2017-2020 Impact Report
“In October 2017 as we were preparing to launch a collaborative network of journalists dedicated to pursuing and publishing the work of other reporters facing threats, prison or murder, prominent Maltese investigative journalist Daphne Caruana Galizia was horrifically silenced with a car bomb.
Her murder was a cruel and stark reminder of how tenuous the free flow of information can be when democratic systems falter. We added the name of Daphne Caruana Galizia to the sad and long list of journalists whose work Forbidden Stories is committed to continuing.
For five months, we coordinated a historic collaboration of 45 journalists from 18 news organizations, aimed at keeping Daphne Caruana Galizia’s stories alive. Her investigations, as a result of this, ended up on the front pages of the world’s most widely-read newspapers. Seventy-four million people heard about the Daphne Project worldwide. Although her killers had hoped to silence her stories, the stories ended up having an echo way further than Malta.
Three years later, the journalists of the Daphne Project continue to publish new revelations about her murder and pursue the investigations she started. Their explosive role in taking down former Maltese high-ranking government officials confirms that collaboration is the best protection against impunity.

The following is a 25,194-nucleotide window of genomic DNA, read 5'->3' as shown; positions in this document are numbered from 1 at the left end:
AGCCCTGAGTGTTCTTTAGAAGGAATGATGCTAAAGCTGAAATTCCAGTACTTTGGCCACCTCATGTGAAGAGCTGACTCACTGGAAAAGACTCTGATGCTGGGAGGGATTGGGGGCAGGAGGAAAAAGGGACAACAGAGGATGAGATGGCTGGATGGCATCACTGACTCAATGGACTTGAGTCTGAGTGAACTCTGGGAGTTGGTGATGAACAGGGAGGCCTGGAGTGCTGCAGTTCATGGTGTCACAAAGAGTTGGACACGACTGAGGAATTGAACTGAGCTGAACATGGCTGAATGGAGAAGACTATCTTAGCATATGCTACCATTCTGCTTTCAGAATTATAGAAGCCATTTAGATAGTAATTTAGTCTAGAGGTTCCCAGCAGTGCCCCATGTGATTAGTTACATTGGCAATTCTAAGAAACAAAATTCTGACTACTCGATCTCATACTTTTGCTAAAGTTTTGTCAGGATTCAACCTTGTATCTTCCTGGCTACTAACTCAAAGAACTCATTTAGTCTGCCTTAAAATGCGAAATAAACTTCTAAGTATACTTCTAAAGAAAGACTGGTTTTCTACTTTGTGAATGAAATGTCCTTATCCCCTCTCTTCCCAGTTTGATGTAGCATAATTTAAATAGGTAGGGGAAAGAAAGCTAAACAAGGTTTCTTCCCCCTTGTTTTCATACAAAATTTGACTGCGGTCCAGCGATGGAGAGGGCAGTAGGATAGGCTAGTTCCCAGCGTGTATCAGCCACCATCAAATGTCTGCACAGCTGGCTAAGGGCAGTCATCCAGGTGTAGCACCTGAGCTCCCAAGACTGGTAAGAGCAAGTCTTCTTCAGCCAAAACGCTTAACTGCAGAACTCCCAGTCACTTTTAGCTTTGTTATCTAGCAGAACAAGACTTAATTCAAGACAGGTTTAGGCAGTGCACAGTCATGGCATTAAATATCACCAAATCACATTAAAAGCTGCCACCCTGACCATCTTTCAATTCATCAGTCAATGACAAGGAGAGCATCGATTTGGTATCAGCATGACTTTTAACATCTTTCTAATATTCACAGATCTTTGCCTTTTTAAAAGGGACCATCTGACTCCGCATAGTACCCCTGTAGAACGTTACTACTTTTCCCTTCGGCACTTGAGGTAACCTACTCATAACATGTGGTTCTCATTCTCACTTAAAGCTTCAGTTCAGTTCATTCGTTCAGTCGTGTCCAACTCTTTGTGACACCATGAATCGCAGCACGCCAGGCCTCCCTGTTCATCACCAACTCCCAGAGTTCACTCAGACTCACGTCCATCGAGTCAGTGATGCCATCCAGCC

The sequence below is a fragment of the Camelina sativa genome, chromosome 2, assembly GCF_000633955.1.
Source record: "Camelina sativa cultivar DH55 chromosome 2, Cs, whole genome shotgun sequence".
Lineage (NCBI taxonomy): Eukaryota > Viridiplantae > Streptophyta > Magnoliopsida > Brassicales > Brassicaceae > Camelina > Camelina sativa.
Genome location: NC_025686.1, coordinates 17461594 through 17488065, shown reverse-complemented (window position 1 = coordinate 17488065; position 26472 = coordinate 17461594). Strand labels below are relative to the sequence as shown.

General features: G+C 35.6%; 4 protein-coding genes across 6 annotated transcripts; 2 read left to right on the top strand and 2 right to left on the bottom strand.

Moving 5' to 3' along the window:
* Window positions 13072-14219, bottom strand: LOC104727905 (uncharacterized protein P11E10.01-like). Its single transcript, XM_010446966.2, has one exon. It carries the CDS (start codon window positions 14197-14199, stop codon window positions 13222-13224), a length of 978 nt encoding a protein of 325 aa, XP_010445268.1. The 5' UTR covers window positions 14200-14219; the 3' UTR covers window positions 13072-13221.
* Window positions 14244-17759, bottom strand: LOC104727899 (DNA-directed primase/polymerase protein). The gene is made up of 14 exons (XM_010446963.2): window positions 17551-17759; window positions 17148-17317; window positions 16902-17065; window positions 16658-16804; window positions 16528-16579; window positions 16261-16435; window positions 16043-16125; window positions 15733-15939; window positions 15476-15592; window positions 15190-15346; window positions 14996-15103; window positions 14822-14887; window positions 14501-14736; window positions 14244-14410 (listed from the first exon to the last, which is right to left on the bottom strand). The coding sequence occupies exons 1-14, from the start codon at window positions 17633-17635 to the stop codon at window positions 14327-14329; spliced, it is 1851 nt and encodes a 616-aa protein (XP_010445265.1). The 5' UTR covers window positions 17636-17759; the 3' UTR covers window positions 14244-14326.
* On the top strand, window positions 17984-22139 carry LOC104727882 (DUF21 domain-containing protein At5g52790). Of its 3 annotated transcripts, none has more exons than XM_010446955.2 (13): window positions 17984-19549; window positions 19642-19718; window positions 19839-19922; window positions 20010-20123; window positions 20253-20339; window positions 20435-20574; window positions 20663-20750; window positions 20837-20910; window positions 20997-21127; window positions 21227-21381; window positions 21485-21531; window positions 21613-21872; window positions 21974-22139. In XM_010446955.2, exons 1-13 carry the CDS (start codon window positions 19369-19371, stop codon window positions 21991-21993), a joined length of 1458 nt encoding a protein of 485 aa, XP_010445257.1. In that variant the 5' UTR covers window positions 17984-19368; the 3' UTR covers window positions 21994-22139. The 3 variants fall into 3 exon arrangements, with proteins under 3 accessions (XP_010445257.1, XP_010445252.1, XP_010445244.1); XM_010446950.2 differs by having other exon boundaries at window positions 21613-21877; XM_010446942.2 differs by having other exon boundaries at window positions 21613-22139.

That’s why other broad collaborative investigations followed.
The Green Blood Project, in 2019, pursued the stories of reporters in danger for investigating environmental scandals.
A year later, the Cartel Project pursued the work of slain Mexican journalist Regina Martínez and dived deeper into the global networks of Mexican drug cartels.
On a smaller scale, we have developed rapid response projects. We investigated the circumstances behind the murders of Ecuadorian, Mexican and Ghanaian journalists; looked into cases of reporters threatened for working on Covid-19; and followed the cyber-surveillance of Moroccan journalist Omar Radi.
By continuing and publishing the work of reporters who can no longer investigate, we have sent a powerful message to enemies of the free press: killing the journalist won’t kill the story. The need for such an organization is painfully apparent.
Our Paris-based team is growing in order to sustain our steady development. It now includes nine full-time employees.
A subsidiary company, Forbidden Films, was created to produce documentaries in order to further broaden the reach of our work.
I would like to express my deepest thanks to the charitable foundations supporting our nonprofit, as well as all of our media partners, without whom none of this would have been possible.
The prestigious George Polk Special Award was recently attributed to the Cartel Project journalists. This award is a strong endorsement of our work and another push for pursuing our mission.”